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J-1 Exchange Visitor Frequently Asked Questions

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  • The US Department of State has authorized the Texas International Education Consortium (TIEC) to administer the J-1 Exchange Visitor program from Texas State University.

    TIEC charges a fee of $495 to provide this service. This is a one-time fee and may be paid by the sponsoring individual, department, or scholar.

    International Student and Scholar Services (ISSS) acts as an intermediary between the sponsoring department and TIEC to facilitate the immigration process. Review the steps below to invite a J-1 scholar.

    1. Each J-1 category has a specific program objective. Review the J-1 Exchange Visitor Category website to identify which category is best for your international scholar.
    2. Once you have decided which category is best, review the Getting Started website to understand which documents are required when inviting a J-1 Exchange Visitor.
    3. Submit required documents to ISSS using the J-1 Exchange Visitor Request Portal to request a DS-2019.
  • Consider and be aware of the Two-Year Home-Country Physical Presence Requirement. and 12 and 24-month bars (see key J-1 regulations). Some J-1 Exchange Visitors have this requirement which prevents them from changing to another status, like H-1 or F-1.

    A J-1 can apply for a waiver of the Two-Year Home-Country Physical Presence Requirement. However, once the waiver is approved, no more J-1 program extensions are permitted and the J-1 must immediately apply for a change of status.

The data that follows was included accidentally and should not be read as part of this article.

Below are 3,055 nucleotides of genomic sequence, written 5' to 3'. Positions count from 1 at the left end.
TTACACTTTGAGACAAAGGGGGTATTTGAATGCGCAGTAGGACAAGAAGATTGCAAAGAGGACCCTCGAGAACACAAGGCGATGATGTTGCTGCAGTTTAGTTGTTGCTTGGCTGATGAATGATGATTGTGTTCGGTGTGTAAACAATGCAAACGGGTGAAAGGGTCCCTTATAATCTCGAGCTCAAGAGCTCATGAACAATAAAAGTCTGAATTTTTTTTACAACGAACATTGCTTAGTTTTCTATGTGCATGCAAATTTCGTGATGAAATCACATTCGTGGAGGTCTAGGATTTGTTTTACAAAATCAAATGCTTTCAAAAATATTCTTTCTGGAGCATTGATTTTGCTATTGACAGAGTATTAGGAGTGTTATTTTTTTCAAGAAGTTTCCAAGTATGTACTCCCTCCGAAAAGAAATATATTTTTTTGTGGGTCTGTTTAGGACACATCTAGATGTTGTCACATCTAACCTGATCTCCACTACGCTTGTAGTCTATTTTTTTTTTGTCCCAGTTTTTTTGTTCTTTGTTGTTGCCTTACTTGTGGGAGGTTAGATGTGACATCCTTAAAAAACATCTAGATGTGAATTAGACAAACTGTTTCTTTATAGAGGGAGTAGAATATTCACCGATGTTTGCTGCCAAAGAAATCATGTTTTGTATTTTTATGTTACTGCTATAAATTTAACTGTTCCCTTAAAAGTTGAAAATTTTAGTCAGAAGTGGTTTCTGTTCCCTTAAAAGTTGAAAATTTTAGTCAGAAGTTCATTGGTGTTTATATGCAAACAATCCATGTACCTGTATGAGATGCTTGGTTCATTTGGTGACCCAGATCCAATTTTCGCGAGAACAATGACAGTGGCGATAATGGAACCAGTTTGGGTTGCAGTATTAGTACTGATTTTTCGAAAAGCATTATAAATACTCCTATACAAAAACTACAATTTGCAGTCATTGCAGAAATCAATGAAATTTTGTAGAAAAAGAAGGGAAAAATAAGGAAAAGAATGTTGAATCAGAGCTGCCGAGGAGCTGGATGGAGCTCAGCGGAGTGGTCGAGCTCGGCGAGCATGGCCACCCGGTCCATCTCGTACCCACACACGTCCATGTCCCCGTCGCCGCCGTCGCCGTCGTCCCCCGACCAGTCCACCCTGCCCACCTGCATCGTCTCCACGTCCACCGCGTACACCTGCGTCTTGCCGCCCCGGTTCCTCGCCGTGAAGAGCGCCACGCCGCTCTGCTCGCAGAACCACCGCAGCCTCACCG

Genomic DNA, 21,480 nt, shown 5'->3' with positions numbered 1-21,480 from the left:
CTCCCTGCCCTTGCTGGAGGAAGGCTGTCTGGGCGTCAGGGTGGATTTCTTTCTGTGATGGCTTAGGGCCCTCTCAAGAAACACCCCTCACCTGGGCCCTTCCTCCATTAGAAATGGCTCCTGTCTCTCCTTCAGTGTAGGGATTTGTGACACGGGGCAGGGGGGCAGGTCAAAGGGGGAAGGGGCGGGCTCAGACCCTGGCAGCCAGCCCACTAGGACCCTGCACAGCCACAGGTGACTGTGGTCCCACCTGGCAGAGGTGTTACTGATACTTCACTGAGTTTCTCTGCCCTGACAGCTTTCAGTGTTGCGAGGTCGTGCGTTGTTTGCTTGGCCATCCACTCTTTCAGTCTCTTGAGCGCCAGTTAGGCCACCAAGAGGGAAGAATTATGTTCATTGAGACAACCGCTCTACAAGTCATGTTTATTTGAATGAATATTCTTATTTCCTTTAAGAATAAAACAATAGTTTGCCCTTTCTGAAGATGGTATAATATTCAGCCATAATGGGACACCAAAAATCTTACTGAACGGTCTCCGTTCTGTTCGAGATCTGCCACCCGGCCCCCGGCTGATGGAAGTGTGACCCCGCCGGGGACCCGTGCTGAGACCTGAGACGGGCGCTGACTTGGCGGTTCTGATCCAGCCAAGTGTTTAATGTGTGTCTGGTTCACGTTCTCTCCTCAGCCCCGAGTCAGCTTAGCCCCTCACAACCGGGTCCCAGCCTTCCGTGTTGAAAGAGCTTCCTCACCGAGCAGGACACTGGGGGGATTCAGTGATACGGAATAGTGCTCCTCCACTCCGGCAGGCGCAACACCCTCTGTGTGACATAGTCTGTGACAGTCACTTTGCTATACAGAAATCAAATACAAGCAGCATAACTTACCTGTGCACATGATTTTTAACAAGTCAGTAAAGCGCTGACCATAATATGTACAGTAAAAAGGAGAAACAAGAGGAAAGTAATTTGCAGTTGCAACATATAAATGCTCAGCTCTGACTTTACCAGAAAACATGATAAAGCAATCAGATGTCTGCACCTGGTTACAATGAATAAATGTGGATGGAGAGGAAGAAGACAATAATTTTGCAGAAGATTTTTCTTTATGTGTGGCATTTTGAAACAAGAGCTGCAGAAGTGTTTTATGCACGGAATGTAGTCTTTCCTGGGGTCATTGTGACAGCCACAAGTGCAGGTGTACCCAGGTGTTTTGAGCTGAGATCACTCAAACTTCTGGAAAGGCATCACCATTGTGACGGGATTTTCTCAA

Timing is a real consideration in this scenario. In this case, think of starting with the H-1, instead of the J-1. The H-1 status enables an international to remain in the US for as long as six years, as long as he or she is working with the entity indicated on his or her valid H-1 approval notice.

    Review the Guidelines for Hiring International Faculty and Staff for more information.

  • For repeat participation, the J-1 short-term scholar category is the best option.

    Exchange visitor program periods must be less than six months. Otherwise, the exchange visitor must wait at least one year outside the U.S. before they may begin a new program.

    Review the 12 and 24-month bars for more information.

  • Each J-1 category has a specific program objective with a defined limitation of stay. Review the J-1 Exchange Visitor Category website to identify which the limitation of stay per exchange visitor category.

  • An Exchange Visitor may not arrive more than 30 days before the program start date stated on the Form DS-2019.

  • If a J-1 Exchange Visitor completes the program on or before the program end date, the sponsor or Exchange Visitor must contact ISSS at

    ISSS must notify TIEC to complete the J-1 Exchange Visitor's immigration record upon program completion and permanent departure from the US.

  • Each exchange visitor category has a limitation of stay. A program extension may be granted by TIEC if the limitation of stay has not been exceeded.

    Review each program's limitation of stay on the J-1 Exchange Visitor category website.

    Request a J-1 Exchange Visitor Program Extension.